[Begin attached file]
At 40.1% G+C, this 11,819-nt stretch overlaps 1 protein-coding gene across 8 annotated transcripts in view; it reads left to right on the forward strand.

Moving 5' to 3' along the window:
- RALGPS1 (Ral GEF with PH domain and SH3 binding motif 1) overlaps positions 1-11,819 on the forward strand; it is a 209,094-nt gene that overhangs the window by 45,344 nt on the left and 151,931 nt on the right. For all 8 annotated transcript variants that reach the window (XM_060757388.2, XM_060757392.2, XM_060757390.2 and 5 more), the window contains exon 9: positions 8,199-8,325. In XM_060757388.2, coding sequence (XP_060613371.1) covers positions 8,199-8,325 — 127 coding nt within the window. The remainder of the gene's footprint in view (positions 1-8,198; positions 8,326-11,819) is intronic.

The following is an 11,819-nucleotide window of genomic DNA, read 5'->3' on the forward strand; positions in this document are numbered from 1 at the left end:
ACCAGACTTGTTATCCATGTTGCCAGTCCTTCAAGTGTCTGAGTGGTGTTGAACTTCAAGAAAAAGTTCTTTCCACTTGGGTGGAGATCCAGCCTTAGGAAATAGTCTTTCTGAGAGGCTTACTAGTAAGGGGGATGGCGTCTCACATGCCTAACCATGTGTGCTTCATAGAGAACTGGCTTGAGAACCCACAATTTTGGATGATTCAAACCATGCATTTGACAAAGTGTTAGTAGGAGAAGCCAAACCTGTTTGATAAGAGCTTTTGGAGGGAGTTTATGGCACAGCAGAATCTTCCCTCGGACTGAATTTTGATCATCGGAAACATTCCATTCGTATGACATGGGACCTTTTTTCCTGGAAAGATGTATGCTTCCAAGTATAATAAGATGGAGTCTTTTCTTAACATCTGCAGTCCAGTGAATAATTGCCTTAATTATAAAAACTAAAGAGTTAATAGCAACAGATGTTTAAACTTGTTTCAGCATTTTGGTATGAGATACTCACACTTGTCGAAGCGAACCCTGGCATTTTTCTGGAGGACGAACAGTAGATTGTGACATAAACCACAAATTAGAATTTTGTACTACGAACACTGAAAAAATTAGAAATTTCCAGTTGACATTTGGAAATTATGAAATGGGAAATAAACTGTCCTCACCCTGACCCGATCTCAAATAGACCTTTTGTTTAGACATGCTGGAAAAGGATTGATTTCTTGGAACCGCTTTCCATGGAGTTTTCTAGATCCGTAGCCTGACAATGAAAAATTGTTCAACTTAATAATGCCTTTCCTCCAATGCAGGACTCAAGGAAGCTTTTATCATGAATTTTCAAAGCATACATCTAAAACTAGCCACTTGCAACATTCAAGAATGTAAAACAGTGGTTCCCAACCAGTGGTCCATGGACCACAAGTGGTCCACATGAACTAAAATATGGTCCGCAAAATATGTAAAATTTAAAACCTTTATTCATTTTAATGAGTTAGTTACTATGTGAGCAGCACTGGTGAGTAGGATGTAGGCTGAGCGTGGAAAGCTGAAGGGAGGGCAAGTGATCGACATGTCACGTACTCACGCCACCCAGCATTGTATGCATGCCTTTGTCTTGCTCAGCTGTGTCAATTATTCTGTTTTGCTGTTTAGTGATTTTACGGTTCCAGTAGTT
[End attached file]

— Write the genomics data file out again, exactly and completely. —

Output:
At 40.1% G+C, this 11,819-nt stretch overlaps 1 protein-coding gene across 8 annotated transcripts in view; it reads left to right on the forward strand.

Moving 5' to 3' along the window:
- RALGPS1 (Ral GEF with PH domain and SH3 binding motif 1) overlaps positions 1-11,819 on the forward strand; it is a 209,094-nt gene that overhangs the window by 45,344 nt on the left and 151,931 nt on the right. For all 8 annotated transcript variants that reach the window (XM_060757388.2, XM_060757392.2, XM_060757390.2 and 5 more), the window contains exon 9: positions 8,199-8,325. In XM_060757388.2, coding sequence (XP_060613371.1) covers positions 8,199-8,325 — 127 coding nt within the window. The remainder of the gene's footprint in view (positions 1-8,198; positions 8,326-11,819) is intronic.

The following is an 11,819-nucleotide window of genomic DNA, read 5'->3' on the forward strand; positions in this document are numbered from 1 at the left end:
ACCAGACTTGTTATCCATGTTGCCAGTCCTTCAAGTGTCTGAGTGGTGTTGAACTTCAAGAAAAAGTTCTTTCCACTTGGGTGGAGATCCAGCCTTAGGAAATAGTCTTTCTGAGAGGCTTACTAGTAAGGGGGATGGCGTCTCACATGCCTAACCATGTGTGCTTCATAGAGAACTGGCTTGAGAACCCACAATTTTGGATGATTCAAACCATGCATTTGACAAAGTGTTAGTAGGAGAAGCCAAACCTGTTTGATAAGAGCTTTTGGAGGGAGTTTATGGCACAGCAGAATCTTCCCTCGGACTGAATTTTGATCATCGGAAACATTCCATTCGTATGACATGGGACCTTTTTTCCTGGAAAGATGTATGCTTCCAAGTATAATAAGATGGAGTCTTTTCTTAACATCTGCAGTCCAGTGAATAATTGCCTTAATTATAAAAACTAAAGAGTTAATAGCAACAGATGTTTAAACTTGTTTCAGCATTTTGGTATGAGATACTCACACTTGTCGAAGCGAACCCTGGCATTTTTCTGGAGGACGAACAGTAGATTGTGACATAAACCACAAATTAGAATTTTGTACTACGAACACTGAAAAAATTAGAAATTTCCAGTTGACATTTGGAAATTATGAAATGGGAAATAAACTGTCCTCACCCTGACCCGATCTCAAATAGACCTTTTGTTTAGACATGCTGGAAAAGGATTGATTTCTTGGAACCGCTTTCCATGGAGTTTTCTAGATCCGTAGCCTGACAATGAAAAATTGTTCAACTTAATAATGCCTTTCCTCCAATGCAGGACTCAAGGAAGCTTTTATCATGAATTTTCAAAGCATACATCTAAAACTAGCCACTTGCAACATTCAAGAATGTAAAACAGTGGTTCCCAACCAGTGGTCCATGGACCACAAGTGGTCCACATGAACTAAAATATGGTCCGCAAAATATGTAAAATTTAAAACCTTTATTCATTTTAATGAGTTAGTTACTATGTGAGCAGCACTGGTGAGTAGGATGTAGGCTGAGCGTGGAAAGCTGAAGGGAGGGCAAGTGATCGACATGTCACGTACTCACGCCACCCAGCATTGTATGCATGCCTTTGTCTTGCTCAGCTGTGTCAATTATTCTGTTTTGCTGTTTAGTGATTTTACGGTTCCAGTAGTT